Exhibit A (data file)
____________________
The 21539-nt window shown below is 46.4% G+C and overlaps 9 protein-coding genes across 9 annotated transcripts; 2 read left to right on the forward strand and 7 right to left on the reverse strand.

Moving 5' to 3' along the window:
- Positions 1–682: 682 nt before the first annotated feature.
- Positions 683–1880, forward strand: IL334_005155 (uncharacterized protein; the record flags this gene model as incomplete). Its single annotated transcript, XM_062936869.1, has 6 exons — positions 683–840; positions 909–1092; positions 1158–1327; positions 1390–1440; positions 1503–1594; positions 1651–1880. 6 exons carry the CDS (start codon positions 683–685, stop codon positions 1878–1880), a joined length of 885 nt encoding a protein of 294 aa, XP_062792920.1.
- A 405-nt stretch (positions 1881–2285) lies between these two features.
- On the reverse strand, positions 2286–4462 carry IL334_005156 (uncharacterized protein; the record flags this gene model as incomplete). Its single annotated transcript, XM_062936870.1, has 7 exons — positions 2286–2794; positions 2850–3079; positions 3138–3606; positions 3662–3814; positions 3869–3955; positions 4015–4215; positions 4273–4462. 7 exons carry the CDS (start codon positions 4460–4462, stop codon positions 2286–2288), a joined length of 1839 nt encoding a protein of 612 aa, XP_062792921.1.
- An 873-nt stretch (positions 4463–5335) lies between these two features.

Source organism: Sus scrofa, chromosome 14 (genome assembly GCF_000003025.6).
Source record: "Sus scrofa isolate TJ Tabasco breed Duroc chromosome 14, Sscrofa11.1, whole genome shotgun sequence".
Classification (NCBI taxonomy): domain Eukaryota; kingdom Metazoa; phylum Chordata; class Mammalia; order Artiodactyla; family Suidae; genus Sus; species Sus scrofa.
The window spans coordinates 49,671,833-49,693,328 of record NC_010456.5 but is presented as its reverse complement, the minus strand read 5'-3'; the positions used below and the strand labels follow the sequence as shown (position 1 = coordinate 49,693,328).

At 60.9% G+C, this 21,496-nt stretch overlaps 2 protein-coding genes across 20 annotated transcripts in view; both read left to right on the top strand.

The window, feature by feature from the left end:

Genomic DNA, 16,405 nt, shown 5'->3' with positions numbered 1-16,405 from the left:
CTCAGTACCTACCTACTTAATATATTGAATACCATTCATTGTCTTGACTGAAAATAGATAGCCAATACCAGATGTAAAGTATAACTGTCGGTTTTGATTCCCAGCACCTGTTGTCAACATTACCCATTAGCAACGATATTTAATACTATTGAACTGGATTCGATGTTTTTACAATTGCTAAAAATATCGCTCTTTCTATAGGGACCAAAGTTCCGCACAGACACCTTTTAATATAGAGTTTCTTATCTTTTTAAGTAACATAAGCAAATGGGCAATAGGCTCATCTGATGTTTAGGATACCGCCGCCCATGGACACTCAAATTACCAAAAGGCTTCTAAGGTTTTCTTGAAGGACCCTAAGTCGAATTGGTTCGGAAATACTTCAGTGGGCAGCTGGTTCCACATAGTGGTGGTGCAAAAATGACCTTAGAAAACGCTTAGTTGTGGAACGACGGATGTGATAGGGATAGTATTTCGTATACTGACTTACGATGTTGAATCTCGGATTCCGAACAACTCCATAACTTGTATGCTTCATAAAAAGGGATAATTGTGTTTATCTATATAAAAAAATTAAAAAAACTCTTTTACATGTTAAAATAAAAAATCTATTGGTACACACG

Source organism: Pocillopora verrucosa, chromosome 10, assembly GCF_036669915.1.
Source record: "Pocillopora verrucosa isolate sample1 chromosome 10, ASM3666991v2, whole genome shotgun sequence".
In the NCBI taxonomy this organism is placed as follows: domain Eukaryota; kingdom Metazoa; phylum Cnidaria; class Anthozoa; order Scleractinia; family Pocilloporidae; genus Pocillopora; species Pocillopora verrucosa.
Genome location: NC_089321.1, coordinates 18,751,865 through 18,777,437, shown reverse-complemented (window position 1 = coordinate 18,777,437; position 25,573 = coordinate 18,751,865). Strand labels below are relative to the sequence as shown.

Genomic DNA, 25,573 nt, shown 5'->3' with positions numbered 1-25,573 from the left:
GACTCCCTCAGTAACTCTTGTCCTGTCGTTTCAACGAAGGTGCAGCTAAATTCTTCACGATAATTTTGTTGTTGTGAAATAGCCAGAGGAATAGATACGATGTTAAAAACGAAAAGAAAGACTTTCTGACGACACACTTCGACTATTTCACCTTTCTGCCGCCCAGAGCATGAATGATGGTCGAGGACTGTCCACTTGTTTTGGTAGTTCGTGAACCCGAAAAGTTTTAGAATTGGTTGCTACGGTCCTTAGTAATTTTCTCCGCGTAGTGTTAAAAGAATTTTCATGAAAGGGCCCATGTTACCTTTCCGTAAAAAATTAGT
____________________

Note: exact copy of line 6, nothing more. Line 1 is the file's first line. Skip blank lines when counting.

- On the reverse strand, positions 2286–4462 carry IL334_005156 (uncharacterized protein; the record flags this gene model as incomplete). Its single annotated transcript, XM_062936870.1, has 7 exons — positions 2286–2794; positions 2850–3079; positions 3138–3606; positions 3662–3814; positions 3869–3955; positions 4015–4215; positions 4273–4462. 7 exons carry the CDS (start codon positions 4460–4462, stop codon positions 2286–2288), a joined length of 1839 nt encoding a protein of 612 aa, XP_062792921.1.